Flaherty's thoughts with shooting victim

August 25th, 2020

Cardinals right-hander wore a Kobe Bryant jersey to his postgame news conference Monday night to pay tribute to his boyhood hero, who would have turned 42 on Sunday. But Flaherty’s mind was elsewhere, after waking up Monday morning to news of yet another Black man, Jacob Blake, being shot by police.

So after pitching five shutout innings in a 9-3 victory over the Royals on Monday night at Busch Stadium, Flaherty struggled for words, and at times, his composure.

He was one of baseball’s most outspoken players in the wake of George Floyd’s murder, and Flaherty, who is biracial and identifies as Black, had more to say on Monday night. At times, he seemed to be attempting to get his mind around the inanity of the whole thing.

“I woke up and saw that this morning, and that was tough,” he said. “That was tough to watch. And it didn't really make sense. It still doesn't make sense.

“It's hard to find words, but it's one of the things that when that happens, you see it and you want justice and you pray that he’s OK. You pray for him to make a recovery.”

Blake, 29, was shot multiple times in the back by police in Kenosha, Wis., while getting into a car with his children inside. Blake survived surgery and is in serious condition, his family said Monday.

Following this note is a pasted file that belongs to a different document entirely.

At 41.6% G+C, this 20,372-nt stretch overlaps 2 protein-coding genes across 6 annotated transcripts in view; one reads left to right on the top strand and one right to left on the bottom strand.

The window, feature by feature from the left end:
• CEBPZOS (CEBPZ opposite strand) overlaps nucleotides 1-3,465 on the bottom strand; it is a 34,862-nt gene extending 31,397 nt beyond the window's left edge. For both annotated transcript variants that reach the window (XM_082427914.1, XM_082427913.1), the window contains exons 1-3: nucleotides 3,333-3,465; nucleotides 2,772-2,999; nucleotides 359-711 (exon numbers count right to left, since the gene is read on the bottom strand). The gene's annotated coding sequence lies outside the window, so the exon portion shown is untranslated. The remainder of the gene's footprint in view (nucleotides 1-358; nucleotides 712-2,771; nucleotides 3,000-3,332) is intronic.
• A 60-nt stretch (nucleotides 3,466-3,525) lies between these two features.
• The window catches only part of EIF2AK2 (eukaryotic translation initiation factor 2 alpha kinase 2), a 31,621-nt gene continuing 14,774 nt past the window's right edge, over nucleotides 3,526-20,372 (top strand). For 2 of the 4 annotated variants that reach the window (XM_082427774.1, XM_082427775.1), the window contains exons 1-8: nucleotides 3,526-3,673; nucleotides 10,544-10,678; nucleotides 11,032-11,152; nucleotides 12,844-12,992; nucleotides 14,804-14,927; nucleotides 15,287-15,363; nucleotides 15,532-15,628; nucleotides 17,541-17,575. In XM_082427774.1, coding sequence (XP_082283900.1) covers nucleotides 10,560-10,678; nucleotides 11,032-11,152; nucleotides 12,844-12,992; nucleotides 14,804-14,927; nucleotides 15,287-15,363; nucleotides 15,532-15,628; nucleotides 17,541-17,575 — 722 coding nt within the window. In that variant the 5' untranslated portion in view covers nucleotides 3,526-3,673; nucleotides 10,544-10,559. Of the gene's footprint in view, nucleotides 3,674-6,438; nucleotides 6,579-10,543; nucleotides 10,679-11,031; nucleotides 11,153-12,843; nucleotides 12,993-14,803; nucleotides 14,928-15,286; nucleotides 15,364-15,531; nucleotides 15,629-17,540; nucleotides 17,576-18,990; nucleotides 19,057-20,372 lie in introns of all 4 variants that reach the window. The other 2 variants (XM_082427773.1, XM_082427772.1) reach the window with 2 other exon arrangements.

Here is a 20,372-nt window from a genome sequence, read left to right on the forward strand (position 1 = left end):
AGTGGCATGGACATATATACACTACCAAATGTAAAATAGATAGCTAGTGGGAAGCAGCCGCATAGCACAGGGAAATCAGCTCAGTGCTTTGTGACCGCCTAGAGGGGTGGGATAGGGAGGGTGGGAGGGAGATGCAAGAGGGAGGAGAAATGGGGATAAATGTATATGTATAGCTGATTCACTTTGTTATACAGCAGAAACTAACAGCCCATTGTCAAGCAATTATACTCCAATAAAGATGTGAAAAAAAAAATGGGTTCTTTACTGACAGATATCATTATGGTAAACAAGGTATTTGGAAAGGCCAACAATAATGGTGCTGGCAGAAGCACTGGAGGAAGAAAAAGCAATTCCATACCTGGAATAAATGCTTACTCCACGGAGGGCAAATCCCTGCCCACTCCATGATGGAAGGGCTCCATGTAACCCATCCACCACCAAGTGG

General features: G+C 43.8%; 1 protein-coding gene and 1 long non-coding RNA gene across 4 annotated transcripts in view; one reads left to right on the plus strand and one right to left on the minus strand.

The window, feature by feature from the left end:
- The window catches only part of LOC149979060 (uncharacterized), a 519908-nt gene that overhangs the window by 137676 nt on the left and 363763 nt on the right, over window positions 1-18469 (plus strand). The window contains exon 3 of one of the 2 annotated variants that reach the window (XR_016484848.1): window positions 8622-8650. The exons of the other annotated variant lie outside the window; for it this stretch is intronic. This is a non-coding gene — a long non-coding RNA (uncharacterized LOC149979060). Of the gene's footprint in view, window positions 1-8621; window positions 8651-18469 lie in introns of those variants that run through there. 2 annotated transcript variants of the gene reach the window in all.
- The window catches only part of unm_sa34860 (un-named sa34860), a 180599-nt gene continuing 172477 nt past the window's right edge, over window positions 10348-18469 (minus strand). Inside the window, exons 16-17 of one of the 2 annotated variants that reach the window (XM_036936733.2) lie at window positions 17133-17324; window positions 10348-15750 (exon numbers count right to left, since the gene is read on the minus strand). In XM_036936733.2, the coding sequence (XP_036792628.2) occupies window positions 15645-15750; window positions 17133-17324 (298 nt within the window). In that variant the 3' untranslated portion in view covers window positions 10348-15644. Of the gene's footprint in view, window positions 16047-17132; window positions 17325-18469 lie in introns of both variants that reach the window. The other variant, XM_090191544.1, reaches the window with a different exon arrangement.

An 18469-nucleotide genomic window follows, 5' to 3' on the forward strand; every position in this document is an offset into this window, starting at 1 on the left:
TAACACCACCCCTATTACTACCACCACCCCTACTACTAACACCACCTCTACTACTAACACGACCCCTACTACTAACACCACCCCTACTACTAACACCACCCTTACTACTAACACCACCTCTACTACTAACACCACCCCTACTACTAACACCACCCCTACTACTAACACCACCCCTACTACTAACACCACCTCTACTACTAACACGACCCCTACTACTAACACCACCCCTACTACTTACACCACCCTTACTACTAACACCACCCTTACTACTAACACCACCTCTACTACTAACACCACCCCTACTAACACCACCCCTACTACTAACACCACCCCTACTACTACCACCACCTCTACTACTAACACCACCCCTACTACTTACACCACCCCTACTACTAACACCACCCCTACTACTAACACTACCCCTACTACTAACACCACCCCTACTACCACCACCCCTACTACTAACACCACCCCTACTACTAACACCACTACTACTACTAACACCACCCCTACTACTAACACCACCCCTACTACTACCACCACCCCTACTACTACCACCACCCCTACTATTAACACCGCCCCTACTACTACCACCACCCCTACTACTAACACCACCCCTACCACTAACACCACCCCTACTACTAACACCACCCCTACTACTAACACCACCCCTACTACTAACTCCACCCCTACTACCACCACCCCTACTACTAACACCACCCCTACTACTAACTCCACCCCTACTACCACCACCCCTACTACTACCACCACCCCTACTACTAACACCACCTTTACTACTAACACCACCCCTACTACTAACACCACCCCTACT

“It sounds like he’s going to be able to [survive],” Flaherty said, “but Jacob is going to have a lot of work and lot of changes in his life. I mean, you get seven rounds fired into your back like that, [it] just doesn’t really make sense. You just kind of wonder what’s going through everybody’s head there in that kind of situation.”

“It just continues. I mean, just because sports is coming back doesn’t mean these conversations stop and that there’s no call for action. It means we actually need more call for action. We need more people to continue this conversation, continue to bring light to events like this. What would have happened if somebody hadn’t filmed it? Just thoughts and prayers with him and his family right now.”

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Flaherty spoke movingly of Bryant, saying, “Just the athlete that he was and the impact he had on so many people. It still doesn't quite feel real to myself, and I’m sure a bunch of others.” After his last start, Flaherty received text messages from friends noting his next one would be on 8/24, which was Kobe Bryant Day in Los Angeles (the date correlates to the two jersey numbers Bryant wore while playing for the Lakers).

Flaherty attempted to speak of pitch counts and the usual thing pitchers speak of after games. But his mind kept going back to Blake, miles away in a Wisconsin hospital.

“It’s just so unfortunate, and it continues to happen,” Flaherty said. “You just continue to ask questions and continue to wonder. There’s things to be done, there’s changes to be made.

“It starts with the law, it starts with voting. I saw [NBA star] Chris Paul, he urged all his guys to get out and make sure they’re registered to vote. It was really hard to watch, but thoughts and prayers with the Blake family and praying he makes a recovery. But it’s just unfortunate.”